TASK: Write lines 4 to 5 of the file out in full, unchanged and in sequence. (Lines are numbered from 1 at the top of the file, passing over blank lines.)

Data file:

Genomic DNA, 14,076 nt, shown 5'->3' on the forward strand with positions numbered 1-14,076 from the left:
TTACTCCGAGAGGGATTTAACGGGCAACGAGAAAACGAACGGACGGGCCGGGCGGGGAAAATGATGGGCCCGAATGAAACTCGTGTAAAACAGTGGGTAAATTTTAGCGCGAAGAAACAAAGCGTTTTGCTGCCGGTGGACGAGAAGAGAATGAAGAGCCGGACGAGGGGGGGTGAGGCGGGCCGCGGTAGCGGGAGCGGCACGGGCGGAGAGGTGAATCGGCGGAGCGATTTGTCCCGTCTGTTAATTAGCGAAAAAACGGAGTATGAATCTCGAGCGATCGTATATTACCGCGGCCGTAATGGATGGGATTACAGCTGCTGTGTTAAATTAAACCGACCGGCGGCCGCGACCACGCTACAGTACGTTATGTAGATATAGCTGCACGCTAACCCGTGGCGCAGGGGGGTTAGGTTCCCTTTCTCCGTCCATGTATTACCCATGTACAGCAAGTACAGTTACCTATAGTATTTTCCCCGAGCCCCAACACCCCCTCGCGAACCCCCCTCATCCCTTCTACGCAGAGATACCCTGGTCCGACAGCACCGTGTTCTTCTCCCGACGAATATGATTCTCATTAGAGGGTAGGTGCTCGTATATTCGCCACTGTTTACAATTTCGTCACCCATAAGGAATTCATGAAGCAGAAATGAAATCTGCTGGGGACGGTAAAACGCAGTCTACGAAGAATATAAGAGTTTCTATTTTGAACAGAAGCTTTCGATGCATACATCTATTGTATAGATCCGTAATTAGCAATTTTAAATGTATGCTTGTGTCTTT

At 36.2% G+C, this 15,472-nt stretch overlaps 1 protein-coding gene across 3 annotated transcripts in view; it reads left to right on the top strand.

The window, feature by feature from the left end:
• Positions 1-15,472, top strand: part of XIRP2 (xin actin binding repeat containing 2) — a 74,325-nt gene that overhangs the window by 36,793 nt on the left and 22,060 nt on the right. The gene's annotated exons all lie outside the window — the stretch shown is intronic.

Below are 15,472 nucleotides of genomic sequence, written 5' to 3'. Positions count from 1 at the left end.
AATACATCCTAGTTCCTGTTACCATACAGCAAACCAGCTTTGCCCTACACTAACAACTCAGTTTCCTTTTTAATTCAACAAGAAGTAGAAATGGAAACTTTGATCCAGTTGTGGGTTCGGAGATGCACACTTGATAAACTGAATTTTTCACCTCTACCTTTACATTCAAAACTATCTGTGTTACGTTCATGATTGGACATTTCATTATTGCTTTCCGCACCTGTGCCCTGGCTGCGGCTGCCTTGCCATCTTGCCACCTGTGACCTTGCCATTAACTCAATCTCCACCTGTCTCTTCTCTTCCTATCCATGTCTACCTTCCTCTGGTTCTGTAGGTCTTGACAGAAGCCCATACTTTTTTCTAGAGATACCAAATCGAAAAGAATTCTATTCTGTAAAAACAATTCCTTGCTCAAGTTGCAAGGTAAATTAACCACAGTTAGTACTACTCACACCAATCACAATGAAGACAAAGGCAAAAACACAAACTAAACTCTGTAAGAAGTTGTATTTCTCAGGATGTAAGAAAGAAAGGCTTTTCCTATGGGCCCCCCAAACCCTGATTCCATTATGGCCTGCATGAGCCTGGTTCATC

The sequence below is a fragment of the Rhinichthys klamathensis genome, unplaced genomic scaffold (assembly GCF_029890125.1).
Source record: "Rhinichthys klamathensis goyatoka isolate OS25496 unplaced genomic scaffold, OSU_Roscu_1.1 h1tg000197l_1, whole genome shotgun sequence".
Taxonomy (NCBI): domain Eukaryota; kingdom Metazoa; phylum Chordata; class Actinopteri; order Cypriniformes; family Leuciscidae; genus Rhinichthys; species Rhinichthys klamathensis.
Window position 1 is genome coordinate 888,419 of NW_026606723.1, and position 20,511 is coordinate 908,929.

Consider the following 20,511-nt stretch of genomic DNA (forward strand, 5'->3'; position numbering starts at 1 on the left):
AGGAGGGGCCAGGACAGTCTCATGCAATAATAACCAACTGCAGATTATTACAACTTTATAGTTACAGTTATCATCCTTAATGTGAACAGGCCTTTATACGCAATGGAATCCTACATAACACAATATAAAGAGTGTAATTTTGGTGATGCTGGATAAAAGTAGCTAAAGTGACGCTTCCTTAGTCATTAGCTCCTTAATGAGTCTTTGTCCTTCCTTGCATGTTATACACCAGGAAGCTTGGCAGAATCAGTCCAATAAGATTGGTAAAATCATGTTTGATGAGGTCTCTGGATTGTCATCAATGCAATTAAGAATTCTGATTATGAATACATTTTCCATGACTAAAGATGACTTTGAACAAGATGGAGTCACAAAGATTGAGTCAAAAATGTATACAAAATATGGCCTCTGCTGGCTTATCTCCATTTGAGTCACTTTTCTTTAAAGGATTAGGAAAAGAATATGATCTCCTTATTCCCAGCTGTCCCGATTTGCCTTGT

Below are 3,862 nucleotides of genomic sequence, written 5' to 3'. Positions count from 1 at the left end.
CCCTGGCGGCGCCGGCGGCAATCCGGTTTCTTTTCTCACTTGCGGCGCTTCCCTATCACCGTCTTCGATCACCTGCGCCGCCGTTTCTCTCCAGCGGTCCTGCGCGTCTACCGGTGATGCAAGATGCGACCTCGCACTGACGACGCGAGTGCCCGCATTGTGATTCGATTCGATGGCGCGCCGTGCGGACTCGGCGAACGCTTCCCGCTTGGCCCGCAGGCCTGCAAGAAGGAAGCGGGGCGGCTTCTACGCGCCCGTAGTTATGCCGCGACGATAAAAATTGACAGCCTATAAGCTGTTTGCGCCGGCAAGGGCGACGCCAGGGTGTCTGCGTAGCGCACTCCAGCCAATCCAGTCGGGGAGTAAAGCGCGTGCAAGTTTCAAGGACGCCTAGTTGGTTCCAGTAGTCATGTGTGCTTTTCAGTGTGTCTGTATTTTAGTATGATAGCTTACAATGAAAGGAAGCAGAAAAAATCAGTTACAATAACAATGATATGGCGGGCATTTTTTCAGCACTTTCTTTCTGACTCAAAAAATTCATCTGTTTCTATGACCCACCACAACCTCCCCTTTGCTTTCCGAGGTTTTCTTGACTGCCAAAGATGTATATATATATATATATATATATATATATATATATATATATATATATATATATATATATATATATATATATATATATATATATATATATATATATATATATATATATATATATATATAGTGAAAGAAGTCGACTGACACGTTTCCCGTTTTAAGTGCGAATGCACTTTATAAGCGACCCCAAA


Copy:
The window, feature by feature from the left end:
• Positions 1-15,472, top strand: part of XIRP2 (xin actin binding repeat containing 2) — a 74,325-nt gene that overhangs the window by 36,793 nt on the left and 22,060 nt on the right. The gene's annotated exons all lie outside the window — the stretch shown is intronic.